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Friday, August 20, 2010

The First Telegram Sent Round the World

On this day in 1911, a dispatcher in the New York Times office sent the first telegram around the world via commercial service. The Times decided to send its 1911 telegram in order to determine how fast a commercial message could be sent around the world by telegraph cable. The message, reading simply "This message sent around the world," left the dispatch room on the 17th floor of the Times building in New York at 7 p.m. on August 20. After it traveled more than 28,000 miles, being relayed by 16 different operators, through San Francisco, the Philippines, Hong Kong, Saigon, Singapore, Bombay, Malta, Lisbon and the Azores--among other locations--the reply was received by the same operator 16.5 minutes later. It was the fastest time achieved by a commercial cablegram since the opening of the Pacific cable in 1900 by the Commercial Cable Company.

This would not have been possible without the functional opening of the transatlantic cable in 1866. Whereas, previously, communication between Europe and the Americas could only happen by ship, the transatlantic cable sped up communication to within minutes, allowing an inquiry and a response within the same day. In the 1870s, duplex and quadruple transmission and receiving systems were set up that could relay multiple messages over the cable. Today we still use the term “Cable” when we send a telegram.

100 years later we can send voice transmissions, text messages, videos and photos around the world in milliseconds. You can stand on a street corner in Los Angeles and carry on a conversation with someone in India or send a photo of where you are standing. The time line for communications technology is ever shortening and the access to the people is getting greater.

Today almost everyone who carries a cell phone has the ability to send not only photos, but video. If they see some newsworthy event or of interest to them they can send the photos or video. Television stations, news organizations and Blog sites have web addresses where these photos or videos can be sent. Most of them are low resolution, but even this is changing. Does all of this help society?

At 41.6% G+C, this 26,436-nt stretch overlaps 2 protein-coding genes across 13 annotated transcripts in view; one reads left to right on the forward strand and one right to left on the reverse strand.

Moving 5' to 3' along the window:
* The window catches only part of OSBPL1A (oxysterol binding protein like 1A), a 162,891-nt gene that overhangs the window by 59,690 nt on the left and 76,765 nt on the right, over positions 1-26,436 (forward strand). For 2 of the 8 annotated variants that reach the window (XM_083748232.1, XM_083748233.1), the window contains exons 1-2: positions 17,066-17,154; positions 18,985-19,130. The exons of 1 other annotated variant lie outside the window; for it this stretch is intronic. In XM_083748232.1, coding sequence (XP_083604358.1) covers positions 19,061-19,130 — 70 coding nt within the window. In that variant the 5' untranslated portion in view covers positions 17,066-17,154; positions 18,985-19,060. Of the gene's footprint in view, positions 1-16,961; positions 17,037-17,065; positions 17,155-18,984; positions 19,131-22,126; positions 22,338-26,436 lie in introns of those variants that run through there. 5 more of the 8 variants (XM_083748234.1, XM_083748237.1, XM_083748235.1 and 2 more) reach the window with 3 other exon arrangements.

In some ways it is a great benefit, but in others it is a dangerous negative. Just think if we could have had videos of the Roman’s conquest of Carthage or the crucifixion of Jesus Christ. How about Lincoln’s Gettysburg address? These videos would have shown us what was really happening, or so we think.

The problem, as I see it, with these videos is context. The camera sees only what is in the frame and the positioning of the frame is the prerogative of the person taking the pictures. Important contextual elements can be cropped out and others excluded entirely. Without context and background still or video images can be deceiving. They can be an important adjunct to the story, but not the story itself.

One of the most famous photos of the 20th century was Eddie Adams’ photo of the execution of a Viet Cong prisoner by a South Vietnamese officer. This photo flashed around the world and was used to change the hearts and minds of people towards the civil war in Vietnam. Eddie Adams received a Pulitzer Prize for his photo. In the ensuing years the photographer himself stated that he wished he had never taken the photo as it was used without the proper context. The Viet Cong prisoner had just killed four innocent civilians in a terrorist attack and he South Vietnam officer was angry and frustrated. This part of the story was never told.

We must be very careful in forming opinions based on a photo or a video clip. Without proper attribution and contextual reporting we may draw the wrong conclusions.

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